♻️RENEWAL - BE VIABLE (Staying in Position): "Harshness" answers the question: how harsh is it to maintain a given strategic style over time? The way the position can be held over time can also be a key parameter in deciding to move or stay in a given strategic style. Renewal is often characterised by large transformation projects aiming at freeing up financial ressources to then subsequently re-invest into better, and more viable strategies. Harshness can determined both by external or internal factors (see Tim Demoures' EIP Pentagon Framework), and can pop-up by degrading KPIs and weak signals of the company.

- - -

🎥This video on the BCG YouTube Channel sums up in 3 minutes the concept of the Strategy Palette:

💡 Playing multiple strategic styles simultaneously or successively, can also be an option. It is called "AMBIDEXTERITY" according to BCG. You can read more about it here (What, How, When): . Ambidexterity often applies to large organisations playing in multiple industries (diversity), or in industries with very short cycles (dynamism), constantly changing the environment in which the game is played.

Also, when choosing a strategic style, according to observations made by the BCG, the following traps have to be avoided (details in the original HBR Paper):
- Misplaced confidence
- Unexamined habits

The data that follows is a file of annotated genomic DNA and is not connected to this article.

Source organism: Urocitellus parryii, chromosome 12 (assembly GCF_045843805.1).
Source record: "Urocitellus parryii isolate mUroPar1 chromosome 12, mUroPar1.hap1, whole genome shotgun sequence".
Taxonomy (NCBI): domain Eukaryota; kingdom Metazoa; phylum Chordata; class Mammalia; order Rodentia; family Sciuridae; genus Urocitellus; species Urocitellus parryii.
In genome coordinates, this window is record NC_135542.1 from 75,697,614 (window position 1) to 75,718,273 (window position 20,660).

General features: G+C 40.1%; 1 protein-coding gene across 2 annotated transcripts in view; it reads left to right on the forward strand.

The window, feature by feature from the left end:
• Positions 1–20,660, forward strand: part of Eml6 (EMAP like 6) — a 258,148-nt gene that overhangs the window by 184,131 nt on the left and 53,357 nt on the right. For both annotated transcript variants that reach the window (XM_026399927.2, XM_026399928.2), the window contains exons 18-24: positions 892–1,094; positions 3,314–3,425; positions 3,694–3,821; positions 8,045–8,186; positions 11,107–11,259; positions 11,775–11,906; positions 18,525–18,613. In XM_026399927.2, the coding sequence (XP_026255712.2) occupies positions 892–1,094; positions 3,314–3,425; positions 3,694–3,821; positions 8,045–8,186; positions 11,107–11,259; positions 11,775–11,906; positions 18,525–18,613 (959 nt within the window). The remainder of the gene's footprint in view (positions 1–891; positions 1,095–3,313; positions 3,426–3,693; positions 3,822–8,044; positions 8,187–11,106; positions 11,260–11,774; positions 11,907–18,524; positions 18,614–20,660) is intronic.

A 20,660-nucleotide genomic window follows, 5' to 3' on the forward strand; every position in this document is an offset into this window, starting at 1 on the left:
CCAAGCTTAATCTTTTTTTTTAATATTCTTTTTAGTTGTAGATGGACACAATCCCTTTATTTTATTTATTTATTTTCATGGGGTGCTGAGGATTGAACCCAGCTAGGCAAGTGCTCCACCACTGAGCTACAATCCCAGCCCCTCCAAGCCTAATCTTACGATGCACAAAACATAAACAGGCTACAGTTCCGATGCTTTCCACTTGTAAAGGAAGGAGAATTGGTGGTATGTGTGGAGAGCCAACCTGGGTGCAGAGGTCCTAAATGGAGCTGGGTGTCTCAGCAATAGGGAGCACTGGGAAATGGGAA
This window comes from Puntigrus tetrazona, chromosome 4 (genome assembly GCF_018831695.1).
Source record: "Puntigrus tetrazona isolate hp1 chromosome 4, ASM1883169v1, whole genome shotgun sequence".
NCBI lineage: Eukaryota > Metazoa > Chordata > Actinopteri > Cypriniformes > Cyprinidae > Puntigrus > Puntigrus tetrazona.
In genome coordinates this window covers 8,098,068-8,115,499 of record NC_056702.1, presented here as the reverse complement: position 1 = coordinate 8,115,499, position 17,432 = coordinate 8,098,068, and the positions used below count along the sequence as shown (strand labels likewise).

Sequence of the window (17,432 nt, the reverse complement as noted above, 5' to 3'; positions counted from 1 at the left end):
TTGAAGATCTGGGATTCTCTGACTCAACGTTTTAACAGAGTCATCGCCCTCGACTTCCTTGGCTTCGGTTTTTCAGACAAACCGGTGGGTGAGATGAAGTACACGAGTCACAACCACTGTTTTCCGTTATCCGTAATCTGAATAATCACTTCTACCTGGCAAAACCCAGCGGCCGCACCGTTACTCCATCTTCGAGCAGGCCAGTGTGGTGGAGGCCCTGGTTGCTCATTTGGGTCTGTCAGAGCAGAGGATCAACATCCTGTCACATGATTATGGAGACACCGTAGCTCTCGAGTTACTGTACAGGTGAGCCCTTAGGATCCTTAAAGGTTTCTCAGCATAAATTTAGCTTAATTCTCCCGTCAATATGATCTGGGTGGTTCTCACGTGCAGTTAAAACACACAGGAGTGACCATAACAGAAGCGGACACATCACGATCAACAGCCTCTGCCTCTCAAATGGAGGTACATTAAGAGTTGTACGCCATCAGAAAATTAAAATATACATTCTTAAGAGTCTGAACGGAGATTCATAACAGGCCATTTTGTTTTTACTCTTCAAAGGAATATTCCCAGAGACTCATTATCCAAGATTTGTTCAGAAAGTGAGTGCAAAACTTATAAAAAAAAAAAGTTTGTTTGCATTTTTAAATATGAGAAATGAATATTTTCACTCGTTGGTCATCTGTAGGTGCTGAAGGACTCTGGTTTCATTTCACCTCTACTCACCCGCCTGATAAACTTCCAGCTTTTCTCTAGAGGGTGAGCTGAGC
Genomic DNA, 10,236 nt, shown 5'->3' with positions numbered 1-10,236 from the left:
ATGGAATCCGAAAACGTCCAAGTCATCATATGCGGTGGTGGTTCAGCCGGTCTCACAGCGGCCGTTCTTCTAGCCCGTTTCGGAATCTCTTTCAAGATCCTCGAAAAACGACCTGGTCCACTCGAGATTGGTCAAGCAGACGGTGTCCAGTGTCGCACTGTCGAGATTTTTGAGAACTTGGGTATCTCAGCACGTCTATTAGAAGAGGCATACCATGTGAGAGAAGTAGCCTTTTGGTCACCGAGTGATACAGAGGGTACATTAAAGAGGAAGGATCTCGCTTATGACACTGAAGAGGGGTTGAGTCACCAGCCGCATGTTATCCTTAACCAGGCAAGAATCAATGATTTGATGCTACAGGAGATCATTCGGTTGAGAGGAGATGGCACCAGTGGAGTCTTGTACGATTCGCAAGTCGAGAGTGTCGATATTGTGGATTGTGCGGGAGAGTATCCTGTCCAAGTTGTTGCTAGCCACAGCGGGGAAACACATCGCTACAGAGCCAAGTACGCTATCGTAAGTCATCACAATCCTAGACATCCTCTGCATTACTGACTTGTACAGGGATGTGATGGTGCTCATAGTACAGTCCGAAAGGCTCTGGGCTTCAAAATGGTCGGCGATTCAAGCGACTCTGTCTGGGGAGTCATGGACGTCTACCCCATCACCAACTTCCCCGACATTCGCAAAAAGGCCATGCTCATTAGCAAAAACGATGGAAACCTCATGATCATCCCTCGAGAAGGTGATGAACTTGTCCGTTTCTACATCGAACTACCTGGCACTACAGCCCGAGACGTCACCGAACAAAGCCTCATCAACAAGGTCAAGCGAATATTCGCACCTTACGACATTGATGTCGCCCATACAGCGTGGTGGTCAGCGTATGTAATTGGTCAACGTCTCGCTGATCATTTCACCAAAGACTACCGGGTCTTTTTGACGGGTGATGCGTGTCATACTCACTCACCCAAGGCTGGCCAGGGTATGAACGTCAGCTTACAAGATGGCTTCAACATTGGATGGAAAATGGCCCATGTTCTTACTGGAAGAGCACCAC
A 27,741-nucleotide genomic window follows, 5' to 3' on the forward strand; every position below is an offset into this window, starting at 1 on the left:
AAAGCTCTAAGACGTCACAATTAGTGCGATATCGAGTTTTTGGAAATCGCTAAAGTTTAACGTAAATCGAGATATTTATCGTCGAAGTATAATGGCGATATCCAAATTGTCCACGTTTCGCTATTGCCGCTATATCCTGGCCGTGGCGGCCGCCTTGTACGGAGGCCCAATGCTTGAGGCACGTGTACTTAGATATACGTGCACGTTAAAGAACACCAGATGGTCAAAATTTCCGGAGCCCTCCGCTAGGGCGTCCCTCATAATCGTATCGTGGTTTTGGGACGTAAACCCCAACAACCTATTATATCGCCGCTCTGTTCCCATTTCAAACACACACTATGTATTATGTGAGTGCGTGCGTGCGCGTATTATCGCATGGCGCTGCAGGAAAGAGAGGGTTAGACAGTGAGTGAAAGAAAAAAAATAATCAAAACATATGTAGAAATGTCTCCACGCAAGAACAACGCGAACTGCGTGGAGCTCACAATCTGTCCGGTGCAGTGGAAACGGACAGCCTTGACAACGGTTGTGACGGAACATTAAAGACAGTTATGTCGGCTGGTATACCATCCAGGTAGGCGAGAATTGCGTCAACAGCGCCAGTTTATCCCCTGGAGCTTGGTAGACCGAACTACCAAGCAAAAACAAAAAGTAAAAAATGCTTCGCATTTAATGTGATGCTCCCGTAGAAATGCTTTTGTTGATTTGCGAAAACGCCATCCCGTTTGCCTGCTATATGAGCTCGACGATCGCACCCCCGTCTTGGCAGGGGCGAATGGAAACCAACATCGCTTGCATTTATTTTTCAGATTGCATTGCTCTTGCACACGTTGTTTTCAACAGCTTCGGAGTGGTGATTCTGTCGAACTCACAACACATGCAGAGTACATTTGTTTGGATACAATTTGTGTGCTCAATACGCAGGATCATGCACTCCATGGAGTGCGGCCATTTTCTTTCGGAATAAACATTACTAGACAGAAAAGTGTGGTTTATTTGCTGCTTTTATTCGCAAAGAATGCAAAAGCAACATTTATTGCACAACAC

- Culture mismatches

The positive impact of the adopting this kind of framework is clear: according to their analysis, companies whose strategic style matches their business environment could benefit from three-year shareholder returns 4 to 8% higher, on average, than companies who did not focus on getting the best association.

Other pertinent readings on BCG's Strategy Palette:
- Book "Your Strategy Needs a Strategy: How to Choose and Execute the Right Approach", which you can purchase on Amazon here:
- Martin Reeve's LinkedIn Pulse short blog post explanation on "The Strategy Palette" on LinkedIn Pulse:
- Other BCG Source:

This Best Practice is my attempt at making BCG's Martin Reeves "Strategy Palette" more useable "on-the-job" for strategists looking to discover the strategic styles (Classical, Adaptive, Shaping, Visionary, Renewal) of their company or various business units. I also added an extra slide enabling to track the strategic style of a portfolio of business units over time.

The Best Practice is composed of:
- 3 editable Microsoft PowerPoint Template Slide
- associated underlying Excel Models to plot the Matrix graphs
- with an online & offline 22 step-by-step methodology, with pedagogical illustrations for each step.

Should you have any questions on using this top tier "BCG (The Boston Consulting Group) Strategy Palette / Strategic Style Matrix" slide, you're welcome to reach out to me via Private Message.

Good luck!

⭐️ Bundle of 14 Four-Quadrant (2x2) Matrix Framework Templates (including this one):

⭐️ Bundle of 5 BCG (The Boston Consulting Group) Strategy Frameworks & Models (including this one):

This Best Practice includes
3 PowerPoint Template Models + 2 Associated Excel Model + 1 Offline/Online 22 Step-by-Step Methodology

Tim Demoures offers you this Best Practice for free!

download for free